Inside this box, I have 4 butterknives marked Simmons Solid Radium Silver, but the thing is, I don't know what that means.
From The Eldorado Silver Radium Express:
Eldorado Gold Mines Limited was incorporated in 1926 but with the doubtful value of its claims associated with its mine at Long Lake, Manitoba, and the discovery in 1930 of pitchblende (uranium oxide) at Great Bear Lake, Northwest Territories, the company changed direction completely. The point of land where the discovery was made by the company's Managing Director, Gilbert A. LaBine (1890-1977), became known as Port Radium. The ore consisted of both uranium oxide and silver in significant amounts. At the time, the mining economies were driven by the world price of radium, which was extracted from uranium oxide and sold on the world market for US$ 50,000 per gram or, taking inflation into account, about US$ 500,000 today.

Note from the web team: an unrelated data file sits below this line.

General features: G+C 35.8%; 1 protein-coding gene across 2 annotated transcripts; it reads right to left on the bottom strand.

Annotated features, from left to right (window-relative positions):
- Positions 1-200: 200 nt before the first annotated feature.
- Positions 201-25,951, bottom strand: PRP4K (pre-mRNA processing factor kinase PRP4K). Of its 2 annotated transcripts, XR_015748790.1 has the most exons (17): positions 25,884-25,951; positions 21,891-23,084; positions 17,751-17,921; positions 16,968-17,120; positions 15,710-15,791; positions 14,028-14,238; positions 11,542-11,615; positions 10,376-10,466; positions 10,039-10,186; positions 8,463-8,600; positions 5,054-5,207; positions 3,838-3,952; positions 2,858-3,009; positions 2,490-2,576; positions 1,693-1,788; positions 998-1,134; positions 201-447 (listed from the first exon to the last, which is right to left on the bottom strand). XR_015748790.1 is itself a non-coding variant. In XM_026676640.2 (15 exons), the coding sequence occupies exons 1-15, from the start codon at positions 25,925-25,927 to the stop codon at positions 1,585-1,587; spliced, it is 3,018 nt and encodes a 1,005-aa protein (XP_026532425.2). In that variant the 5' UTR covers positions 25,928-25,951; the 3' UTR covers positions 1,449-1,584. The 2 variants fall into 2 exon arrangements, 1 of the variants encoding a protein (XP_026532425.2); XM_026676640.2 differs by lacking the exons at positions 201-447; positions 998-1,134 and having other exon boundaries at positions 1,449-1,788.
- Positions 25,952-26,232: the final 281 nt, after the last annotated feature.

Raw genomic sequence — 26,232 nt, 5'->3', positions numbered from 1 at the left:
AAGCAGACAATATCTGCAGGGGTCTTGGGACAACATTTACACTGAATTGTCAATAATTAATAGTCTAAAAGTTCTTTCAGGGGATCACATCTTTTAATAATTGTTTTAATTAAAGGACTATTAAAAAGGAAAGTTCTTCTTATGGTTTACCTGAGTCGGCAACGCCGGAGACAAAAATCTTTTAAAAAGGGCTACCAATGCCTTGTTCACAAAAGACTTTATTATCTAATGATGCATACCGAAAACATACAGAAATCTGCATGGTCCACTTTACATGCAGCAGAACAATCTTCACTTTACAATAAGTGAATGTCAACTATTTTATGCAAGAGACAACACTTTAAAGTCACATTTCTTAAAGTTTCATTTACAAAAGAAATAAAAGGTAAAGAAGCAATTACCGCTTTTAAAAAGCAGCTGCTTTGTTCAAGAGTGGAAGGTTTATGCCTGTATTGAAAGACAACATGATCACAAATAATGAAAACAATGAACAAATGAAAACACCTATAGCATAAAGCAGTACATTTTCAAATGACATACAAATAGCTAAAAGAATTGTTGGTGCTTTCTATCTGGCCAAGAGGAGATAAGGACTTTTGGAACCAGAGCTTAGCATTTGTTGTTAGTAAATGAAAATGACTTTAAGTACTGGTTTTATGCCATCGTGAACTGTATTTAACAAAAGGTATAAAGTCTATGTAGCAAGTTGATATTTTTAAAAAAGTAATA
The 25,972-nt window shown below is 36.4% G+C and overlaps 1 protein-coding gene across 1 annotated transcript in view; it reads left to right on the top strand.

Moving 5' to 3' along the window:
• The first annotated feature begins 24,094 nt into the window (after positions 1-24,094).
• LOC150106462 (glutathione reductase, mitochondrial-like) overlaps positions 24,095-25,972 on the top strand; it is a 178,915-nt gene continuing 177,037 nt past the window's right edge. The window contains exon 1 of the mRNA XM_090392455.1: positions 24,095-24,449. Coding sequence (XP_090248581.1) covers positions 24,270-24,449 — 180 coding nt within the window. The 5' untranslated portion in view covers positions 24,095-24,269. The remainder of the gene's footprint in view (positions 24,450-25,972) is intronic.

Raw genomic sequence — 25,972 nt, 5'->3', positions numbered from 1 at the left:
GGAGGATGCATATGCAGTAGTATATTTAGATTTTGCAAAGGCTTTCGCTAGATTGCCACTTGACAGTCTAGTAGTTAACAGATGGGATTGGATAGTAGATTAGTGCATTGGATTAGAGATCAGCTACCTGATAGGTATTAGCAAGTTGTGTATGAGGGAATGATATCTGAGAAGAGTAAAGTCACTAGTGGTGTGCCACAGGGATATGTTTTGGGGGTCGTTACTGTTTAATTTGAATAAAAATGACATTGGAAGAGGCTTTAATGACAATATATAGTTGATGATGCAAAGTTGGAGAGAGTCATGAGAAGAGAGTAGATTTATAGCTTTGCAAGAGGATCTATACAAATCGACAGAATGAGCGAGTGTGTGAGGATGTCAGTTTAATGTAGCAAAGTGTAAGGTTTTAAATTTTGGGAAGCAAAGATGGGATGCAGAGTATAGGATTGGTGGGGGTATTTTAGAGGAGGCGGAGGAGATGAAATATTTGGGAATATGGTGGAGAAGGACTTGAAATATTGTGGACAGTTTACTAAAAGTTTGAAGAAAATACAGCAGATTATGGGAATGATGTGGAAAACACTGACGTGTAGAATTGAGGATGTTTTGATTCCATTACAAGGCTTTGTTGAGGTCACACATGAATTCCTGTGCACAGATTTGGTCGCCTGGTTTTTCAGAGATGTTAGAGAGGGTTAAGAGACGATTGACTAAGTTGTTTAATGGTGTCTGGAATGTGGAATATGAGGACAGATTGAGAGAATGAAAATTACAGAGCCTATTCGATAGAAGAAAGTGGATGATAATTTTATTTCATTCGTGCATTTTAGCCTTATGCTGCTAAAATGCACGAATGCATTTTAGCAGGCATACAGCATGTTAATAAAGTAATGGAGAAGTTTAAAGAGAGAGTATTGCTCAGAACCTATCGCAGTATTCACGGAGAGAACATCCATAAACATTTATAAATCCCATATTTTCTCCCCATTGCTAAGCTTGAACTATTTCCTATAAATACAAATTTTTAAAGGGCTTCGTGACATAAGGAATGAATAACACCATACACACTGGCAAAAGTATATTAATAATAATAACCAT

Some others on the internet think that the word "radium" implied a standard. And that items would be labelled with it, but not really contain any radium.
From IEM's question page, where another person inquired about radium silver and flatware:
We also know that the word "radium" was occasionally used as a descriptor for things that were bright or gleaming. The term was likely coined because the element radium was used to produce luminous paints that made objects gleam or glow in the dark.
I believe these knives were made sometime between 1920-1940. They're not at their best in these photos as I don't have any silver cleaner.
I'm interested in selling these knives, but I don't know if they're worth more than $1. If anyone has any ideas, I'd really appreciate the input!